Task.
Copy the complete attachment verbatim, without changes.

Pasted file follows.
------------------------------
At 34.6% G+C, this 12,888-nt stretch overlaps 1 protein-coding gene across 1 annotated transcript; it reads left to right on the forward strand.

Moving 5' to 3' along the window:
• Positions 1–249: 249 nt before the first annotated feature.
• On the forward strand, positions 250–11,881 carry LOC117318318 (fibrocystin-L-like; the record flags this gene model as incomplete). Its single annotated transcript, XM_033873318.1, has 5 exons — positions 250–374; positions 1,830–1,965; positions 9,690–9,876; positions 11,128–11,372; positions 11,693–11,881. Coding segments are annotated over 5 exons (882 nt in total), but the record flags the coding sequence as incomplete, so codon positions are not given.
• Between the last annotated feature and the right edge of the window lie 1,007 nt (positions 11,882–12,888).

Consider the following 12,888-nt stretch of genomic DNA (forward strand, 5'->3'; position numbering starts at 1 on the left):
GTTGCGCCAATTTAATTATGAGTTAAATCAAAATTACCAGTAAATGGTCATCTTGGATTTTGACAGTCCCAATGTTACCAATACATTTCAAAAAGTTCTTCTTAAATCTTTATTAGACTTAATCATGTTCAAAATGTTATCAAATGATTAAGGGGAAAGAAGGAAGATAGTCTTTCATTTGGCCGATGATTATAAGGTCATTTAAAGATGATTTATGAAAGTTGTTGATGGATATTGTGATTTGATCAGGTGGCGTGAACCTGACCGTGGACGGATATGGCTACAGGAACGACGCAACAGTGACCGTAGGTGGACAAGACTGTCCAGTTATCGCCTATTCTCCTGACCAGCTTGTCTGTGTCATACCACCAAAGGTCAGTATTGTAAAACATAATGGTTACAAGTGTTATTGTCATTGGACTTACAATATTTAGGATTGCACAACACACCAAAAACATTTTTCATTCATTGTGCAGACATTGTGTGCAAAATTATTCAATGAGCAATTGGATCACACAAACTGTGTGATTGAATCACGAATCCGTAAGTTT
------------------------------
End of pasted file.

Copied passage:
At 34.6% G+C, this 12,888-nt stretch overlaps 1 protein-coding gene across 1 annotated transcript; it reads left to right on the forward strand.

Moving 5' to 3' along the window:
• Positions 1–249: 249 nt before the first annotated feature.
• On the forward strand, positions 250–11,881 carry LOC117318318 (fibrocystin-L-like; the record flags this gene model as incomplete). Its single annotated transcript, XM_033873318.1, has 5 exons — positions 250–374; positions 1,830–1,965; positions 9,690–9,876; positions 11,128–11,372; positions 11,693–11,881. Coding segments are annotated over 5 exons (882 nt in total), but the record flags the coding sequence as incomplete, so codon positions are not given.
• Between the last annotated feature and the right edge of the window lie 1,007 nt (positions 11,882–12,888).

Consider the following 12,888-nt stretch of genomic DNA (forward strand, 5'->3'; position numbering starts at 1 on the left):
GTTGCGCCAATTTAATTATGAGTTAAATCAAAATTACCAGTAAATGGTCATCTTGGATTTTGACAGTCCCAATGTTACCAATACATTTCAAAAAGTTCTTCTTAAATCTTTATTAGACTTAATCATGTTCAAAATGTTATCAAATGATTAAGGGGAAAGAAGGAAGATAGTCTTTCATTTGGCCGATGATTATAAGGTCATTTAAAGATGATTTATGAAAGTTGTTGATGGATATTGTGATTTGATCAGGTGGCGTGAACCTGACCGTGGACGGATATGGCTACAGGAACGACGCAACAGTGACCGTAGGTGGACAAGACTGTCCAGTTATCGCCTATTCTCCTGACCAGCTTGTCTGTGTCATACCACCAAAGGTCAGTATTGTAAAACATAATGGTTACAAGTGTTATTGTCATTGGACTTACAATATTTAGGATTGCACAACACACCAAAAACATTTTTCATTCATTGTGCAGACATTGTGTGCAAAATTATTCAATGAGCAATTGGATCACACAAACTGTGTGATTGAATCACGAATCCGTAAGTTT